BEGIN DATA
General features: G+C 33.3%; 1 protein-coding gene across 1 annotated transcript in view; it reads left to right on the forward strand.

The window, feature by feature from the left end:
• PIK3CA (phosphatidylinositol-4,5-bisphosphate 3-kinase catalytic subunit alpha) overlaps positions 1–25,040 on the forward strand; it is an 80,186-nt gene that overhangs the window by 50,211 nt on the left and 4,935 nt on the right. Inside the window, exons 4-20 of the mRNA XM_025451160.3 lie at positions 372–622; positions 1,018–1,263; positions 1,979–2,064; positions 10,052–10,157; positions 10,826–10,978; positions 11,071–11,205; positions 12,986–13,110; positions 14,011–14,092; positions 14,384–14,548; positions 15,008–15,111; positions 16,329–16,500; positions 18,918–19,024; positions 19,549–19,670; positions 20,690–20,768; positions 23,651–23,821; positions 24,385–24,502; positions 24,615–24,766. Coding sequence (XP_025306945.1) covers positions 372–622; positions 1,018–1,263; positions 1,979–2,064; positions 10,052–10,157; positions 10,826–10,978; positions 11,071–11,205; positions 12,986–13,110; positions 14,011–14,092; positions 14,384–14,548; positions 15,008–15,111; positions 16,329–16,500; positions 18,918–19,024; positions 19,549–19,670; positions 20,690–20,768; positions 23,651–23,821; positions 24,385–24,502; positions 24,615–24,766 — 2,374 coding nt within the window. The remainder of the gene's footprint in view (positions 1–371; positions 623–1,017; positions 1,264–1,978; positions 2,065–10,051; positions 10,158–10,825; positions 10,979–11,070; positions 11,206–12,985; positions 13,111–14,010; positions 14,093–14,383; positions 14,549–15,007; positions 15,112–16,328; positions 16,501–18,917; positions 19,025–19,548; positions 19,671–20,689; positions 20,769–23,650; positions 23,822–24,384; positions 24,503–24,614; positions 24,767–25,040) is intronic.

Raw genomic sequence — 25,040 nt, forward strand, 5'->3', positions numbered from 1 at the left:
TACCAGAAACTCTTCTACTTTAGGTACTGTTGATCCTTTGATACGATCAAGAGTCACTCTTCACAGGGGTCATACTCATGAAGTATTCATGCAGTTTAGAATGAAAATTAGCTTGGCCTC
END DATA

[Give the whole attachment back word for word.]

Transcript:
General features: G+C 33.3%; 1 protein-coding gene across 1 annotated transcript in view; it reads left to right on the forward strand.

The window, feature by feature from the left end:
• PIK3CA (phosphatidylinositol-4,5-bisphosphate 3-kinase catalytic subunit alpha) overlaps positions 1–25,040 on the forward strand; it is an 80,186-nt gene that overhangs the window by 50,211 nt on the left and 4,935 nt on the right. Inside the window, exons 4-20 of the mRNA XM_025451160.3 lie at positions 372–622; positions 1,018–1,263; positions 1,979–2,064; positions 10,052–10,157; positions 10,826–10,978; positions 11,071–11,205; positions 12,986–13,110; positions 14,011–14,092; positions 14,384–14,548; positions 15,008–15,111; positions 16,329–16,500; positions 18,918–19,024; positions 19,549–19,670; positions 20,690–20,768; positions 23,651–23,821; positions 24,385–24,502; positions 24,615–24,766. Coding sequence (XP_025306945.1) covers positions 372–622; positions 1,018–1,263; positions 1,979–2,064; positions 10,052–10,157; positions 10,826–10,978; positions 11,071–11,205; positions 12,986–13,110; positions 14,011–14,092; positions 14,384–14,548; positions 15,008–15,111; positions 16,329–16,500; positions 18,918–19,024; positions 19,549–19,670; positions 20,690–20,768; positions 23,651–23,821; positions 24,385–24,502; positions 24,615–24,766 — 2,374 coding nt within the window. The remainder of the gene's footprint in view (positions 1–371; positions 623–1,017; positions 1,264–1,978; positions 2,065–10,051; positions 10,158–10,825; positions 10,979–11,070; positions 11,206–12,985; positions 13,111–14,010; positions 14,093–14,383; positions 14,549–15,007; positions 15,112–16,328; positions 16,501–18,917; positions 19,025–19,548; positions 19,671–20,689; positions 20,769–23,650; positions 23,822–24,384; positions 24,503–24,614; positions 24,767–25,040) is intronic.

Raw genomic sequence — 25,040 nt, forward strand, 5'->3', positions numbered from 1 at the left:
TACCAGAAACTCTTCTACTTTAGGTACTGTTGATCCTTTGATACGATCAAGAGTCACTCTTCACAGGGGTCATACTCATGAAGTATTCATGCAGTTTAGAATGAAAATTAGCTTGGCCTC